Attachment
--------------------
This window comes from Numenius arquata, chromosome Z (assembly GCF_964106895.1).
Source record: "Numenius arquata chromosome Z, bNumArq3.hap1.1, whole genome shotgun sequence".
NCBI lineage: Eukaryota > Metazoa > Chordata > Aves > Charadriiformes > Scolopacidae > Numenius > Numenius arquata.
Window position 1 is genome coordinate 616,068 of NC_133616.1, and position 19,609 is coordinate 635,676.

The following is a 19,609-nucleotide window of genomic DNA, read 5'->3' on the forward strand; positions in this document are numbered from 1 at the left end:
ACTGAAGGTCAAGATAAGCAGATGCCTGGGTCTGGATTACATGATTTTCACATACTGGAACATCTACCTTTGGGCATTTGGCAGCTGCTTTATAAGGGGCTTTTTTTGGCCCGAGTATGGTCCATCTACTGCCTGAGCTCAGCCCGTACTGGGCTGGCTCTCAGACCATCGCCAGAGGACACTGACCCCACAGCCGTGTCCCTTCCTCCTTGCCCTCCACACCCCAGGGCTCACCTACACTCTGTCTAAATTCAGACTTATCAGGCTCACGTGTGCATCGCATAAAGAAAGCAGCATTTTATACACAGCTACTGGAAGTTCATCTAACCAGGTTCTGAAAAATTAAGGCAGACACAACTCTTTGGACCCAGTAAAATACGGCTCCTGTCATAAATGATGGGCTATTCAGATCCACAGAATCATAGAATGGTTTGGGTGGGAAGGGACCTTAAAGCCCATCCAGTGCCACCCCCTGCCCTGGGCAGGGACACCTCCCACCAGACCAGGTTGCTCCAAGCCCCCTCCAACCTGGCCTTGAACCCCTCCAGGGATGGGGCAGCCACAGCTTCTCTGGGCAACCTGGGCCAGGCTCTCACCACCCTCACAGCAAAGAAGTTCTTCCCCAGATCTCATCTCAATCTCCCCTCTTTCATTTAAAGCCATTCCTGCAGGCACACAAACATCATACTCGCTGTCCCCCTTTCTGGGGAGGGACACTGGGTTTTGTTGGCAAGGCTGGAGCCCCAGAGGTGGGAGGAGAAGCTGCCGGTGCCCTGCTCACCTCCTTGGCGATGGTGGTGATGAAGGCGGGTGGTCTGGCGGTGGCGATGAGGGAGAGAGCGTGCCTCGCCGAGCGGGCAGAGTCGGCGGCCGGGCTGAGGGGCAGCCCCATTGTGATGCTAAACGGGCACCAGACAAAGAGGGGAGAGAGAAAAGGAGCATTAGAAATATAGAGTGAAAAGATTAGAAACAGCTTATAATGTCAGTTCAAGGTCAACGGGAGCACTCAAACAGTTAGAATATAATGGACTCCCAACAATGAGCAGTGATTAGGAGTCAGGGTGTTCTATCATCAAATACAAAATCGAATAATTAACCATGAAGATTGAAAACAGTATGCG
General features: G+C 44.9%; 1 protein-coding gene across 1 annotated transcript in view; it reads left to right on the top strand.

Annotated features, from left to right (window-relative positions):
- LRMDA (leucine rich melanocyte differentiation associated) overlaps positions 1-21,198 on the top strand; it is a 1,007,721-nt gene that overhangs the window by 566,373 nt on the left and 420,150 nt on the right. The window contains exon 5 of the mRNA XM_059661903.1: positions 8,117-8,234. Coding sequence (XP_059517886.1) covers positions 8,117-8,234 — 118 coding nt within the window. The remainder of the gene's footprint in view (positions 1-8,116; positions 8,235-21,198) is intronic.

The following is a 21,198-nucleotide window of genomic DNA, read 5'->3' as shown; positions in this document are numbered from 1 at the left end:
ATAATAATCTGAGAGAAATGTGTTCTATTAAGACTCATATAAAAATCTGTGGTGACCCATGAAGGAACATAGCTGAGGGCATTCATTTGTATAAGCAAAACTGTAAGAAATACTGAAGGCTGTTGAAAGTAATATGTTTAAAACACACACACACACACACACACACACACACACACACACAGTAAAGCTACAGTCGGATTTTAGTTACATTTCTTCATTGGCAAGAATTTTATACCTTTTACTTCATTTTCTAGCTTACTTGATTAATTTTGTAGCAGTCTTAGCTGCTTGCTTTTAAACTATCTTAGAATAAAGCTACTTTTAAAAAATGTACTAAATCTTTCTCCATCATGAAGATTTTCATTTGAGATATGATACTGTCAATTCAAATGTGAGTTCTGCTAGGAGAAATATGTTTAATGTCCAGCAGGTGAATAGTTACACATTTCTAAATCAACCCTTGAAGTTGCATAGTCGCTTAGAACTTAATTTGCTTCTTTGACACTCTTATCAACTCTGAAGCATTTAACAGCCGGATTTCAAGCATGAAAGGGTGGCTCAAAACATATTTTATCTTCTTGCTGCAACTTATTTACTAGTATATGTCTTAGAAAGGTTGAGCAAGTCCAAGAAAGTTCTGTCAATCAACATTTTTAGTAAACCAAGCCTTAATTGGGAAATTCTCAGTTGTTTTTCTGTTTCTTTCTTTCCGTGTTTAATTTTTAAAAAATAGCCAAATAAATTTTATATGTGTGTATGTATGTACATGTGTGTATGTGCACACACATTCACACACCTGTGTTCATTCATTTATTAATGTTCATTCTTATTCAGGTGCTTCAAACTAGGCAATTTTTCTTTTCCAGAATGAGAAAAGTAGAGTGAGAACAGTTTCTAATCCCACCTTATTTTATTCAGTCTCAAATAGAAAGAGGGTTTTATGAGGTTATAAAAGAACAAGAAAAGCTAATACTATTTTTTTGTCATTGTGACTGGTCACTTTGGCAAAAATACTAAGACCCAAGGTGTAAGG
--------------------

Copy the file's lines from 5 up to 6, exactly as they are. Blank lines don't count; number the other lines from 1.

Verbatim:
The following is a 19,609-nucleotide window of genomic DNA, read 5'->3' on the forward strand; positions in this document are numbered from 1 at the left end:
ACTGAAGGTCAAGATAAGCAGATGCCTGGGTCTGGATTACATGATTTTCACATACTGGAACATCTACCTTTGGGCATTTGGCAGCTGCTTTATAAGGGGCTTTTTTTGGCCCGAGTATGGTCCATCTACTGCCTGAGCTCAGCCCGTACTGGGCTGGCTCTCAGACCATCGCCAGAGGACACTGACCCCACAGCCGTGTCCCTTCCTCCTTGCCCTCCACACCCCAGGGCTCACCTACACTCTGTCTAAATTCAGACTTATCAGGCTCACGTGTGCATCGCATAAAGAAAGCAGCATTTTATACACAGCTACTGGAAGTTCATCTAACCAGGTTCTGAAAAATTAAGGCAGACACAACTCTTTGGACCCAGTAAAATACGGCTCCTGTCATAAATGATGGGCTATTCAGATCCACAGAATCATAGAATGGTTTGGGTGGGAAGGGACCTTAAAGCCCATCCAGTGCCACCCCCTGCCCTGGGCAGGGACACCTCCCACCAGACCAGGTTGCTCCAAGCCCCCTCCAACCTGGCCTTGAACCCCTCCAGGGATGGGGCAGCCACAGCTTCTCTGGGCAACCTGGGCCAGGCTCTCACCACCCTCACAGCAAAGAAGTTCTTCCCCAGATCTCATCTCAATCTCCCCTCTTTCATTTAAAGCCATTCCTGCAGGCACACAAACATCATACTCGCTGTCCCCCTTTCTGGGGAGGGACACTGGGTTTTGTTGGCAAGGCTGGAGCCCCAGAGGTGGGAGGAGAAGCTGCCGGTGCCCTGCTCACCTCCTTGGCGATGGTGGTGATGAAGGCGGGTGGTCTGGCGGTGGCGATGAGGGAGAGAGCGTGCCTCGCCGAGCGGGCAGAGTCGGCGGCCGGGCTGAGGGGCAGCCCCATTGTGATGCTAAACGGGCACCAGACAAAGAGGGGAGAGAGAAAAGGAGCATTAGAAATATAGAGTGAAAAGATTAGAAACAGCTTATAATGTCAGTTCAAGGTCAACGGGAGCACTCAAACAGTTAGAATATAATGGACTCCCAACAATGAGCAGTGATTAGGAGTCAGGGTGTTCTATCATCAAATACAAAATCGAATAATTAACCATGAAGATTGAAAACAGTATGCG